|Publication number||US6252955 B1|
|Application number||US 09/497,190|
|Publication date||Jun 26, 2001|
|Filing date||Feb 3, 2000|
|Priority date||Aug 12, 1997|
|Also published as||EP1013104A2, WO1999008453A2, WO1999008453A3|
|Publication number||09497190, 497190, US 6252955 B1, US 6252955B1, US-B1-6252955, US6252955 B1, US6252955B1|
|Inventors||Leena Antila, Toivo Lallukka, Olli Liinamaa, Pekka Lehto, Arto Rukajärvi, Jaakko Saarela|
|Original Assignee||Nokia Networks Oy|
|Export Citation||BiBTeX, EndNote, RefMan|
|Patent Citations (20), Non-Patent Citations (2), Referenced by (5), Classifications (10), Legal Events (6)|
|External Links: USPTO, USPTO Assignment, Espacenet|
This application is a continuation of international application Ser. No. PCT/FI98/00617, filed Aug. 7, 1998.
1. Field of the Invention
The present invention relates to a procedure as defined in the preamble of claim 1 for subscriber addressing in a cascaded V5 interface.
2. Description of the Related Art
V5 interface standards ETS 300 324 and ETS 300 347 describe an interface between a local exchange and an access network and the functionality in each network element. The access network is the part of a local area network that contains the subscriber's lines. Thus, subscribers and subscriber's lines can be connected to the exchange either directly (direct subscribers) or via various multiplexers and/or concentrators. V5 interfaces enable subscribers belonging to a physically separate access network to be connected to a local exchange using a standard interface.
A dynamic concentrator interface (V5.2) as defined in the ETS 300 347 standard series consists of one or more (1-16) PCM (Pulse Code Modulation) lines. One PCM line comprises 32 channels, each of which with a transfer rate of 64 kbit/s, i.e. 2048 kbit/s altogether. The V5.2 interface supports analogue telephones as used in the public telephone network, digital, such as ISDN (Integrated Services Digital Network) basic and system subscriber lines as well as other analogue or digital terminal equipment based on semi-fixed connections.
A static V5.1 multiplexer interface consists of one 2048 kbit/s PCM line. The V5.1 interface supports the same subscriber types as the V5.2 interface except ISDN system lines.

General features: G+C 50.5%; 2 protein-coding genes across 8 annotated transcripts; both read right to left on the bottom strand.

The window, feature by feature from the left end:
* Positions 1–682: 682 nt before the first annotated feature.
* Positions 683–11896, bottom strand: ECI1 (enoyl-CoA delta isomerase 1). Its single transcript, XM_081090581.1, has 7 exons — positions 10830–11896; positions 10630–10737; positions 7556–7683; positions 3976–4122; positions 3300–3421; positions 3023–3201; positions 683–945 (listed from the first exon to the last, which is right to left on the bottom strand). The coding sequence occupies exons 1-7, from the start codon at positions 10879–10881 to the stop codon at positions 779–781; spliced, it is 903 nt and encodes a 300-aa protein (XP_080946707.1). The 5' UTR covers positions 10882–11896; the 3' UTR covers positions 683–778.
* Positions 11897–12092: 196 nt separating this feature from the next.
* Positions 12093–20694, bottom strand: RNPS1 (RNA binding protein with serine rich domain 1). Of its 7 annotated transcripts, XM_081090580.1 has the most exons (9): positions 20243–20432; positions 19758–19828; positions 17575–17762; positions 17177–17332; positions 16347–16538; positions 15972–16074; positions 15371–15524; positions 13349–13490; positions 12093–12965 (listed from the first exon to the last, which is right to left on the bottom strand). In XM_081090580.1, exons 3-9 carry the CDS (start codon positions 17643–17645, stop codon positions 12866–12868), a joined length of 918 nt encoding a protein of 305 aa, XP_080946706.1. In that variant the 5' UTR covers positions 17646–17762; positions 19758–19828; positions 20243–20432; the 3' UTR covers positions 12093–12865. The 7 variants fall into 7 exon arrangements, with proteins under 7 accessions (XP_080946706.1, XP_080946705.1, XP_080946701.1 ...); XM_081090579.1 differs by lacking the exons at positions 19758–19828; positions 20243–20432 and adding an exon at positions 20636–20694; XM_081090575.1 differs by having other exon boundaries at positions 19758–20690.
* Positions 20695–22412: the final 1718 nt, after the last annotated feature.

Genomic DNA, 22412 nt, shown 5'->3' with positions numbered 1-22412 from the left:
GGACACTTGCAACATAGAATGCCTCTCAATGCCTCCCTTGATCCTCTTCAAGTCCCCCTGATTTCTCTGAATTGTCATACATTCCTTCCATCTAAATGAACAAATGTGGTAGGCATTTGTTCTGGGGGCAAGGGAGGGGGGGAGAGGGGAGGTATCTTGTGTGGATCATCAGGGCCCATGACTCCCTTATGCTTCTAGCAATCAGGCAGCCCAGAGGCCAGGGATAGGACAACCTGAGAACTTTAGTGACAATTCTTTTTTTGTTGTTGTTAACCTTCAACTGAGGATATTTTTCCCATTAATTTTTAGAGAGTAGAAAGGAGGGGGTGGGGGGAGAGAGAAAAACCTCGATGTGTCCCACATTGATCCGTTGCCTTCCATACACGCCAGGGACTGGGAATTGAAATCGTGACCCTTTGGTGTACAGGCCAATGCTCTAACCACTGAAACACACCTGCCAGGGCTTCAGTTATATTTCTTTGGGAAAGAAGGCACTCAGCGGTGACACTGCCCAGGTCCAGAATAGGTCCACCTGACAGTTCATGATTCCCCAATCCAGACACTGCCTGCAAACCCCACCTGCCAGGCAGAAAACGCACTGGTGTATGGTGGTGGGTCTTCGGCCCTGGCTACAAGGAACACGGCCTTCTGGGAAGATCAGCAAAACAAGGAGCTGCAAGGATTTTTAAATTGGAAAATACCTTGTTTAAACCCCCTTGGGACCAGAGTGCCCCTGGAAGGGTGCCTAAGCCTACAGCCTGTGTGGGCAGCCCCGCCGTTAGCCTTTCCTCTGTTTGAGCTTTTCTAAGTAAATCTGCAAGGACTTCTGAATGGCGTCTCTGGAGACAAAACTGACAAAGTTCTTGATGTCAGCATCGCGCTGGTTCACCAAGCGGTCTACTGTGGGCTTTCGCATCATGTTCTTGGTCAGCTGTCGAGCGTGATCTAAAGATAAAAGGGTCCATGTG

Terminal equipment can be connected to the subscriber ports of the access node. One access node may have one or more V5 interfaces connected to it. Subscriber ports are created in the V5.1 interface by associating an unambiguous address of each subscriber port with a given address in the V5.1 interface. In the local exchange, this address is created as a V5 subscriber. In other words, each subscriber port has an unambiguous address which is coupled with a V5.1 interface address and which uses a certain time slot (analogue subscribers) or certain time slots (ISDN subscribers) for communication with the local exchange. In the V5.2 interface, too, each subscriber port has an unambiguous address, but the signalling to the local exchange is implemented using a dynamically allocated time slot/dynamically allocated time slots. This means that the BCC (Bearer Channel Control) protocol consistent with the V5 standard allocates the time slots to be used separately for each call.
V5 standardisation aims at creating an open interface for use between a local exchange and an access network. However, no interface for use between the access node and the subscribers within the access network has been defined. Therefore, problems are encountered in connecting subscribers to the access node e.g. via a static concentrator interface. A further problem is that, especially in an environment with multiple suppliers, the solutions of different suppliers for concentrating subscribers in an access network differ significantly from each other, which means that operators do not necessarily have enough choice options regarding suppliers of equipment.
In the telephone network composition and in the V5 interface, unambiguous identification of subscribers or subscriber ports must be possible at least in a limited space. When two V5 interfaces are cascaded, i.e. connected in series, unambiguous identification of subscribers becomes a problem. Especially when a V5.1 interface between a concentrator and an access node is cascaded with a V5.2 interface between the access node and the local exchange, subscriber addressing has to be solved carefully to avoid a situation where subscriber parameters overrun each other or otherwise confuse the signalling between the subscriber and the local exchange.